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Dialectical behavior therapy is a comprehensive treatment that integrates cognitive- behavioral therapy with acceptance-based "Eastern psychological and spiritual practices" (Linehan, 1993b, p. 6). It emphasizes the importance of the psychotherapeutic relationship, validation of the client, the impact of having been raised in an invalidating environment, and confrontation of resistance. Dialectical behavior therapy was developed from an approach that views BPD as a "combination of motivation problems and capability deficits" (Linehan, 1993b, p. 6). It is highly structured, particularly during the initial stage of treatment when the individual is lacking behavioral control and consequently engaging in dysfunctional and life-threatening behaviors. The main components of DBT are affect regulation, distress tolerance, improvement in interpersonal relationships, and mindfulness training. Ultimately, clients learn to restrain dysfunctional emotion-driven behaviors and to initiate behaviors that are free of current mood and contribute to the ability to meet long-term goals. Counselors of DBT do not approach helping clients through insightful discussions, although insight can be helpful at times. Learning new behaviors is critical in DBT and is a focus in every session, skills group, or phone call.

Biosocial Theory

Dialectical behavior therapy's biosocial theory of BPD views the disorder as primarily one of pervasive emotional dysregulation, a result of both highly emotional vulnerability and deficits in the ability to regulate emotions. Biosocial theory helps a person to understand not only the etiology of BPD and its problem areas but also the maintenance of the disorder. Linehan (1993b) viewed dysfunctional behaviors in individuals with BPD either as an attempt by the individual to regulate intense affect or as an outcome of emotional dysregulation. Thus, for example, clients may deliberately harm themselves as a means to distract attention away from emotionally salient stimuli and thereby reduce anguish, or they may be lashing out when feeling overwhelmed. The DBT theory views emotions as involving a full system response and not merely the individual's phenomenological experience of the emotions. Linehan's model also assumes that emotions are prompted by events and function to organize and motivate action. Emotions inform individuals about the personal significance of situations (McMain et al., 2001). The accurate identification of an emotional response is critical to the regulation of emotions.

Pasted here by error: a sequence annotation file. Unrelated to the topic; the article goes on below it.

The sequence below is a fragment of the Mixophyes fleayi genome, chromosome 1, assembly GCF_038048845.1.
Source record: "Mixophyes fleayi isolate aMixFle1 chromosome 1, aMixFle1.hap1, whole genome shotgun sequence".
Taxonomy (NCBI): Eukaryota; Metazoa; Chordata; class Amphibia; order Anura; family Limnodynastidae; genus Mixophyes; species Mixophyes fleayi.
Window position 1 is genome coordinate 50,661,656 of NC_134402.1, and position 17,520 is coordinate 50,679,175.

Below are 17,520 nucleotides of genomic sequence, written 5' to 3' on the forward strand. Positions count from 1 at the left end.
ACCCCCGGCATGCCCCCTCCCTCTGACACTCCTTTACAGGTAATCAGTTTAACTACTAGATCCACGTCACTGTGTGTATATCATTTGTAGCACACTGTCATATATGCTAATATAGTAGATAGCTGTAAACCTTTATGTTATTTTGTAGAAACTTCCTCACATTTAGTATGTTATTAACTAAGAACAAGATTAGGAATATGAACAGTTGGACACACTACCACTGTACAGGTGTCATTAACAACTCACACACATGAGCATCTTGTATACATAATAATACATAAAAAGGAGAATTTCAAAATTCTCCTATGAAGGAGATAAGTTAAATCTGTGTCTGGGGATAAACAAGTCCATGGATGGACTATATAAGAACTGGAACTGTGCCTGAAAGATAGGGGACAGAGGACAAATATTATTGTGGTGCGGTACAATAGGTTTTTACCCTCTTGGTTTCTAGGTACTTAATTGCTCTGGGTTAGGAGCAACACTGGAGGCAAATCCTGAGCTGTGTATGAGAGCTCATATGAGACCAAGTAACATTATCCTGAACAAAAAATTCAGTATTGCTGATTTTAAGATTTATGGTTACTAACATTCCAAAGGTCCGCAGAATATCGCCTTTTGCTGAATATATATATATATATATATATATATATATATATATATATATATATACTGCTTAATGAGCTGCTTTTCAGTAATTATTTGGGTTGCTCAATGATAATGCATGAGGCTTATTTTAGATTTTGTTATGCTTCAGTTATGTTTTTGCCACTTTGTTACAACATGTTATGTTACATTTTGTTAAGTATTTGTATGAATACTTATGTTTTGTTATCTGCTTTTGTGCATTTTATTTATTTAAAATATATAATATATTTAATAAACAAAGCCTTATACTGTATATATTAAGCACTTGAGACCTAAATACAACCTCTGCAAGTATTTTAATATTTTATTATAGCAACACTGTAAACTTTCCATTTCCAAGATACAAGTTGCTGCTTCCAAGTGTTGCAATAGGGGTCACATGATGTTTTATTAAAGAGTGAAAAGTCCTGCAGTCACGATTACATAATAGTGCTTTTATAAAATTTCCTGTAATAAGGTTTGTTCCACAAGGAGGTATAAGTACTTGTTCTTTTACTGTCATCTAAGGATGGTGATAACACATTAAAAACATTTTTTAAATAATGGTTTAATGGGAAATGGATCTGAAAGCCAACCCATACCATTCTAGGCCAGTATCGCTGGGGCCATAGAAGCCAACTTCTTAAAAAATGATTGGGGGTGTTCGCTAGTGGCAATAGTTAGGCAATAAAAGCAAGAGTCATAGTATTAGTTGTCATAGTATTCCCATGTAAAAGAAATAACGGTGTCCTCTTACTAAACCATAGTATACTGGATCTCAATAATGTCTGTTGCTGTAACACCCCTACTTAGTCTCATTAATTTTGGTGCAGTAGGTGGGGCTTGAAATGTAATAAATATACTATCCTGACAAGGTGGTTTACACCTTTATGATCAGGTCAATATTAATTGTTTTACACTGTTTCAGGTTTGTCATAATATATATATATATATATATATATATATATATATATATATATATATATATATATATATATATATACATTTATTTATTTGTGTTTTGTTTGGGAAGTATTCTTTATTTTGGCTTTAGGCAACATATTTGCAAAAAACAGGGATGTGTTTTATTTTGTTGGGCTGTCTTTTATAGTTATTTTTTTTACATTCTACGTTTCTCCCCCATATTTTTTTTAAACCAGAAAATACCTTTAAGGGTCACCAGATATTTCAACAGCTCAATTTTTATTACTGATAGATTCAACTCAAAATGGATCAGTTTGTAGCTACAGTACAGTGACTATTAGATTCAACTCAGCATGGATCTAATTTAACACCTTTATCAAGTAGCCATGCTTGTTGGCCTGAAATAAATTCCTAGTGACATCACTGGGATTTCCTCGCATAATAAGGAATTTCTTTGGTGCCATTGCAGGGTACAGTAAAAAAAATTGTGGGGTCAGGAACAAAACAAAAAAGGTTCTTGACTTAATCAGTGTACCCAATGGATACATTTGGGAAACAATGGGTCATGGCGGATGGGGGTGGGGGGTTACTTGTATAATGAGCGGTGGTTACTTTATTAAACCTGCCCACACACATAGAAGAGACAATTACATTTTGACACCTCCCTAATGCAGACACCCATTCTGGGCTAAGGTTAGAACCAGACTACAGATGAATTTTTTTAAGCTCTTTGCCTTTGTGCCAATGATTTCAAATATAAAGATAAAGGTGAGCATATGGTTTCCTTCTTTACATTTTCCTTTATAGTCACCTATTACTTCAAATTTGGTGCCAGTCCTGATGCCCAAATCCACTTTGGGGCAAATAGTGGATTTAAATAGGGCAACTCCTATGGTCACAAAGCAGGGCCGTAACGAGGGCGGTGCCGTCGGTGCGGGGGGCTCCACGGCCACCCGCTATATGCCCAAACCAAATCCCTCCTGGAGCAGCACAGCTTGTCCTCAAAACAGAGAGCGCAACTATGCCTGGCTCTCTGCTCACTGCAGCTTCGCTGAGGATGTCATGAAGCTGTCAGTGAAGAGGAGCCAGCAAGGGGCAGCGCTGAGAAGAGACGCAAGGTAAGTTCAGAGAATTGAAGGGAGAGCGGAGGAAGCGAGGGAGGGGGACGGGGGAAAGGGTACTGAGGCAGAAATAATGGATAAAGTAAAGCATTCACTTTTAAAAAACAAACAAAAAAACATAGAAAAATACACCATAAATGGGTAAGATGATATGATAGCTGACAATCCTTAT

The DBT model assumes that individuals with BPD lack key interpersonal and selfregulation skills and that personal and environmental factors may block the use of appropriate responses to stressors or reinforce maladaptive responses. Thus, DBT is designed to facilitate the learning of new skills and generalization of the new skills across contexts.

The source of emotion dysregulation in individuals with BPD is viewed as resulting from the perfect storm of biological anomalies combined with an invalidating environment (Linehan, 1993a). These biological irregularities in BPD are believed to be caused by biological or genetic factors or childhood events. These irregularities are thought to result in emotional vulnerability offering insight into affective instability, impulsive, selfdestructive, and aggressive behaviors characteristic of BPD (Siever & Davis, 1991). Linehan (1993a) believed that an invalidating environment communicates to individuals that their interpretations and perceptions of their experiences are fundamentally wrong. The person therefore does not learn to accurately label internal experience or to regulate emotional arousal. In addition, these individuals do not learn to trust their own thoughts and feelings as accurate and reasonable responses to internal and environmental events. Rather, they are taught to invalidate their own perceptions and to scan the environment for cures about how to react. The invalidating environment also conveys to individuals that their experiences are due to unacceptable and undesirable character traits. For example, "a child is 'bad' for feeling angry, 'lazy' for not getting over loss quickly, or 'weak' for feeling afraid" (McMain et al., 2001, p. 186). Because the child is routinely ignored or punished for his or her emotional responses, appropriate coping mechanisms for dealing with these emotions are not learned. Additionally, because the system within the environment commonly responds to hysterical displays of emotions, the extreme behaviors are inadvertently reinforced, teaching that extreme displays are needed to gamer a response from the environment. This combination of ignoring or punishing emotional responses in combination with reinforcing the extreme emotional states results in teaching the child to shift between emotional inhibition and extreme emotional states.

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